WHEN HAMPTON FLUKER was growing up in Atlanta, he dreamed of football stardom and a career in medicine. And then one day he happened to watch Glory, a film about the valor of an African-American infantry unit during the Civil War, featuring Denzel Washington. Fluker was impressed by Washington’s performance, but the 15-year-old also responded in a way that suggested the deep reservoir of self-confidence he would later draw on. “This is not hard,’’ he told his mother. “I can do this.’’
Since then, Fluker has learned how wrong he was about the first part of that youthful assertion — and how right he was about the second. At age 22, as he prepares to graduate in May from Boston University’s rigorous School of Theatre, Fluker has already left a distinctive mark on Boston with performances of uncanny technique and power.
His breakthrough year was 2011. After performing in two local productions, Fluker was cast in a pair of crucial roles in Company One’s high-profile stagings of Tarell Alvin McCraney’s trilogy The Brother/Sister Plays. In a stellar cast, Fluker shone the brightest, investing two very different characters with tonal and psychological complexity. As a calculating young man named Elegba in the first two plays, In the Red and Brown Water and The Brothers Size, Fluker created a kind of human riddle, always just out of reach. In Marcus; Or the Secret of Sweet, the actor drew on a remarkably wide expressive palette to portray the title character, Elegba’s son, a gentle teenager coming to terms with his gay identity while trying to assemble a mental portrait of a father he barely knew.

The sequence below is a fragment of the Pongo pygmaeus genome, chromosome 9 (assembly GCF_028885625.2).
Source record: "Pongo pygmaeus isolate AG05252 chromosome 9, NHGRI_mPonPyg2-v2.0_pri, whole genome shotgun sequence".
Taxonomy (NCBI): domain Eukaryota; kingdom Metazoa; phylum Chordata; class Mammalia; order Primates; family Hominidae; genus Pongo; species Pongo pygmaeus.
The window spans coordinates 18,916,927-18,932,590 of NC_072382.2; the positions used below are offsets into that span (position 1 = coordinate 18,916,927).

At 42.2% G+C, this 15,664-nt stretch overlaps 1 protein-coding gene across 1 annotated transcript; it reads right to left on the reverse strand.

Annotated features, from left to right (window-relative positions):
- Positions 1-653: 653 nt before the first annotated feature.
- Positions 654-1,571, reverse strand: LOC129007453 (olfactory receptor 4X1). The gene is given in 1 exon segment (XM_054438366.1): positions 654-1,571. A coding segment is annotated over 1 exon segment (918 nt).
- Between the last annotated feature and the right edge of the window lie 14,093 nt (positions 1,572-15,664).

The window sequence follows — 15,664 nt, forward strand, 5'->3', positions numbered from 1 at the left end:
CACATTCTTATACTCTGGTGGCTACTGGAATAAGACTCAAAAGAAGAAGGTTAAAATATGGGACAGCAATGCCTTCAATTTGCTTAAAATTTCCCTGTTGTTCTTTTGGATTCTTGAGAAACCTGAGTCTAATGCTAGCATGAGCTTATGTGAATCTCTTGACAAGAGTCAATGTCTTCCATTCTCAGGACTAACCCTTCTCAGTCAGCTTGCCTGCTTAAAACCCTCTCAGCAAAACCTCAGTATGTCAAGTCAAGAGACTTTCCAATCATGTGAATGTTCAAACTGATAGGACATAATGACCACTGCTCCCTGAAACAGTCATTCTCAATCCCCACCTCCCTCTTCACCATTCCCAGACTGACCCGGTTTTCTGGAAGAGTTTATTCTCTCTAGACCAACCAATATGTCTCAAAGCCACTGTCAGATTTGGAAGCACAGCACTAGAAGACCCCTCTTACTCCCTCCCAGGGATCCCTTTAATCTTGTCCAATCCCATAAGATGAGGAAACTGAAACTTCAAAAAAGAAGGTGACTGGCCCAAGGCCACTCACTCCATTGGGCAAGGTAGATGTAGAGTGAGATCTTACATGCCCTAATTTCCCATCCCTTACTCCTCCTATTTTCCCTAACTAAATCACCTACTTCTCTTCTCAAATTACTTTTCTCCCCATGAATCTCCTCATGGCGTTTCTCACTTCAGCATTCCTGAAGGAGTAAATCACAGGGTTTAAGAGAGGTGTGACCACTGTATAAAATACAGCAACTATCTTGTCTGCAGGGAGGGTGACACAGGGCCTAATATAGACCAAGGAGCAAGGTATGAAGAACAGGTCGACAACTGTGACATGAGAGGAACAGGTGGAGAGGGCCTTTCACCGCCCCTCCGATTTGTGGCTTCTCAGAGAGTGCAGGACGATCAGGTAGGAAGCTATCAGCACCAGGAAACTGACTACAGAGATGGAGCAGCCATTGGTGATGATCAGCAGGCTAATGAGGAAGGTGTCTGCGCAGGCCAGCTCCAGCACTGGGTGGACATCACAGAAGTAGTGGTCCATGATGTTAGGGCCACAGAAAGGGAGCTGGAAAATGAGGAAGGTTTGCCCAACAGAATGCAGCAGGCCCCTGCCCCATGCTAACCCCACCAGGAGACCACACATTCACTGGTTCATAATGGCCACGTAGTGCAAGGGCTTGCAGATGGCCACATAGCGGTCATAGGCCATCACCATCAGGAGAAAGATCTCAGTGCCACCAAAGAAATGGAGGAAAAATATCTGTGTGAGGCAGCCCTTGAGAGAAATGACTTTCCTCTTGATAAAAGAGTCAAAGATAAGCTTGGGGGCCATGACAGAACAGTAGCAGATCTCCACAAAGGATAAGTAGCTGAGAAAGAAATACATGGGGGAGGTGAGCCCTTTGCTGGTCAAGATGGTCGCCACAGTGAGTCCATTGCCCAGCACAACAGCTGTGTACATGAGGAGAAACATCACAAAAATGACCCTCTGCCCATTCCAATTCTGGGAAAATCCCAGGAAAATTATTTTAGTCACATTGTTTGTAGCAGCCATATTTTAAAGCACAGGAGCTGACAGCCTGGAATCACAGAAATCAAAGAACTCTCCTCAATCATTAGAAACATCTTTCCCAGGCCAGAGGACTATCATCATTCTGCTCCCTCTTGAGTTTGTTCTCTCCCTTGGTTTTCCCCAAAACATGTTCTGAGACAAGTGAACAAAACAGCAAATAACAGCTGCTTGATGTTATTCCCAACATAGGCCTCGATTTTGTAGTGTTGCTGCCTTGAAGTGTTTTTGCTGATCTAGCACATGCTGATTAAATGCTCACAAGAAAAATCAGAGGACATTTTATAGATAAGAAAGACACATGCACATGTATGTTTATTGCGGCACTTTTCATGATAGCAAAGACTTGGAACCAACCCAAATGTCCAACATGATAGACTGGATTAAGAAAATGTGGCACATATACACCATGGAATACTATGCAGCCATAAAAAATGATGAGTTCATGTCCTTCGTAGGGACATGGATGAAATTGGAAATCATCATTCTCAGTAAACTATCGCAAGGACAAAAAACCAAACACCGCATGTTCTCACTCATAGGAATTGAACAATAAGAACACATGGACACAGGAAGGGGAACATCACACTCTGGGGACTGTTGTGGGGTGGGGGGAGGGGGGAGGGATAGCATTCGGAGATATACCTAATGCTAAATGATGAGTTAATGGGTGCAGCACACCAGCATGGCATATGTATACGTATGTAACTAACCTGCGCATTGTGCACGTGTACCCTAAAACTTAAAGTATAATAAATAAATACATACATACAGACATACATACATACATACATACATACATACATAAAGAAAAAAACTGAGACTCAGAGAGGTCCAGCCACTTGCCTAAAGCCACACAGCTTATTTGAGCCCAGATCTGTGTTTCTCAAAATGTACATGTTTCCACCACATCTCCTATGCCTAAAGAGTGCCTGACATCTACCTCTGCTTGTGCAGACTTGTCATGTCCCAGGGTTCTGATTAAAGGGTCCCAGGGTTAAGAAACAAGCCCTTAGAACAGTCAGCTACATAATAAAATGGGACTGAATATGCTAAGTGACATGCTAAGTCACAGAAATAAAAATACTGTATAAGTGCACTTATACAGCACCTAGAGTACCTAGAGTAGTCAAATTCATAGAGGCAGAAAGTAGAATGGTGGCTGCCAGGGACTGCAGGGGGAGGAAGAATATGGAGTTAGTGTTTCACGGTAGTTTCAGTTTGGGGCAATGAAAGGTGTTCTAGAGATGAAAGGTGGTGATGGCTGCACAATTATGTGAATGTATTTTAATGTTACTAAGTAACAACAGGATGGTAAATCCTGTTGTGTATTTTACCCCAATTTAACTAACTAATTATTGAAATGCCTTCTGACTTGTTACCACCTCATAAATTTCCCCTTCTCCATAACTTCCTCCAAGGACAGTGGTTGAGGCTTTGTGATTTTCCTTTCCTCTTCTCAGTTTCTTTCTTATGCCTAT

Fluker’s performances earned him an Elliot Norton Award from the Boston Theater Critics Association for outstanding performance by an actor in a small or fringe theater. And his star turn provided a vivid illustration of the opportunities local acting students can find at professional companies.
It helps, of course, if you have Fluker’s talent, ambition, and work ethic. He took on The Brother/Sister Plays while juggling a sizable BU course load, including a major Shakespeare project. “If you can do both and stay sane, why not do both?’’ says the soft-spoken Fluker during an interview at a Commonwealth Avenue coffee shop before rushing off for rehearsals of a student production of Thornton Wilder’s The Skin of Our Teeth.
After Fluker is gone, it occurs to me that, onstage or off, the words he has just used to describe McCraney and other young playwrights could also be applied to him: “There’s a fearlessness coming through now. A generation is speaking. These people are saying things that you’d never hear unless they were saying it.’’
>Fluker stars as Mr. Antrobus in Thornton Wilder’s Pulitzer-winning The Skin of Our Teeth, at Boston University Theatre, Friday through May 10. 617-933-8600, bostontheatrescene.com